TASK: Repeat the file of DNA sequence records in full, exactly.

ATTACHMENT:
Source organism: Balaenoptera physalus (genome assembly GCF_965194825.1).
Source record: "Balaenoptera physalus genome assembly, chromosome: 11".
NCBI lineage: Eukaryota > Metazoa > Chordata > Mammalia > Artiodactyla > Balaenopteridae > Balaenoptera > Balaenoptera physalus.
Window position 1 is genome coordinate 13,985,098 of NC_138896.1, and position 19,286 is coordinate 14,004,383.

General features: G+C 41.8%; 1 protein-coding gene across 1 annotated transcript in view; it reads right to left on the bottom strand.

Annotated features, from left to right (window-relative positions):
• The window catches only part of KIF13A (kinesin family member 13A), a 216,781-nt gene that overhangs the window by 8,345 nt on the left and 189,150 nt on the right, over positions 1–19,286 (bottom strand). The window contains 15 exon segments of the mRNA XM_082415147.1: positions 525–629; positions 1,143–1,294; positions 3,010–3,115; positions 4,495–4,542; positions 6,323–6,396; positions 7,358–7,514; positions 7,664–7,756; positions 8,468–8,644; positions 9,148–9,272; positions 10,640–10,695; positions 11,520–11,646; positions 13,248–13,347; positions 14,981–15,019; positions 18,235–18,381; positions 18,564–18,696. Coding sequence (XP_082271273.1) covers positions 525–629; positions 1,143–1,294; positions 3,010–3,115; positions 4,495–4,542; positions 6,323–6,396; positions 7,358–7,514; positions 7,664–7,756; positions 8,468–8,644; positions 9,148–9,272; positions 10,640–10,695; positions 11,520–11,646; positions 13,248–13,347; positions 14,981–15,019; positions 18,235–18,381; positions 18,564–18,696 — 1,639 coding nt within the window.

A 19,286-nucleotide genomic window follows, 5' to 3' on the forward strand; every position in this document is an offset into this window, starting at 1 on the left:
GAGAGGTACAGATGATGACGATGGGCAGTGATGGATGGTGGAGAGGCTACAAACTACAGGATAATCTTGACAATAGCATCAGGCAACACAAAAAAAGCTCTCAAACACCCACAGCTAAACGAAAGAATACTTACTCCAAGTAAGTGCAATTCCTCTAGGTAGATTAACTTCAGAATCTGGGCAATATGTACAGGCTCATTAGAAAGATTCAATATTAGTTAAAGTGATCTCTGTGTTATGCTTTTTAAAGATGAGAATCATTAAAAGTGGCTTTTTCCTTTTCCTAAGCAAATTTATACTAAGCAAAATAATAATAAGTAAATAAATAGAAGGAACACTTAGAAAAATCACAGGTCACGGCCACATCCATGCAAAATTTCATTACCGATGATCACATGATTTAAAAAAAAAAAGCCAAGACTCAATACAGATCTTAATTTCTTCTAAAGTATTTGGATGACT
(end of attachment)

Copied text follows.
Source organism: Balaenoptera physalus (genome assembly GCF_965194825.1).
Source record: "Balaenoptera physalus genome assembly, chromosome: 11".
NCBI lineage: Eukaryota > Metazoa > Chordata > Mammalia > Artiodactyla > Balaenopteridae > Balaenoptera > Balaenoptera physalus.
Window position 1 is genome coordinate 13,985,098 of NC_138896.1, and position 19,286 is coordinate 14,004,383.

General features: G+C 41.8%; 1 protein-coding gene across 1 annotated transcript in view; it reads right to left on the bottom strand.

Annotated features, from left to right (window-relative positions):
• The window catches only part of KIF13A (kinesin family member 13A), a 216,781-nt gene that overhangs the window by 8,345 nt on the left and 189,150 nt on the right, over positions 1–19,286 (bottom strand). The window contains 15 exon segments of the mRNA XM_082415147.1: positions 525–629; positions 1,143–1,294; positions 3,010–3,115; positions 4,495–4,542; positions 6,323–6,396; positions 7,358–7,514; positions 7,664–7,756; positions 8,468–8,644; positions 9,148–9,272; positions 10,640–10,695; positions 11,520–11,646; positions 13,248–13,347; positions 14,981–15,019; positions 18,235–18,381; positions 18,564–18,696. Coding sequence (XP_082271273.1) covers positions 525–629; positions 1,143–1,294; positions 3,010–3,115; positions 4,495–4,542; positions 6,323–6,396; positions 7,358–7,514; positions 7,664–7,756; positions 8,468–8,644; positions 9,148–9,272; positions 10,640–10,695; positions 11,520–11,646; positions 13,248–13,347; positions 14,981–15,019; positions 18,235–18,381; positions 18,564–18,696 — 1,639 coding nt within the window.

A 19,286-nucleotide genomic window follows, 5' to 3' on the forward strand; every position in this document is an offset into this window, starting at 1 on the left:
GAGAGGTACAGATGATGACGATGGGCAGTGATGGATGGTGGAGAGGCTACAAACTACAGGATAATCTTGACAATAGCATCAGGCAACACAAAAAAAGCTCTCAAACACCCACAGCTAAACGAAAGAATACTTACTCCAAGTAAGTGCAATTCCTCTAGGTAGATTAACTTCAGAATCTGGGCAATATGTACAGGCTCATTAGAAAGATTCAATATTAGTTAAAGTGATCTCTGTGTTATGCTTTTTAAAGATGAGAATCATTAAAAGTGGCTTTTTCCTTTTCCTAAGCAAATTTATACTAAGCAAAATAATAATAAGTAAATAAATAGAAGGAACACTTAGAAAAATCACAGGTCACGGCCACATCCATGCAAAATTTCATTACCGATGATCACATGATTTAAAAAAAAAAAGCCAAGACTCAATACAGATCTTAATTTCTTCTAAAGTATTTGGATGACT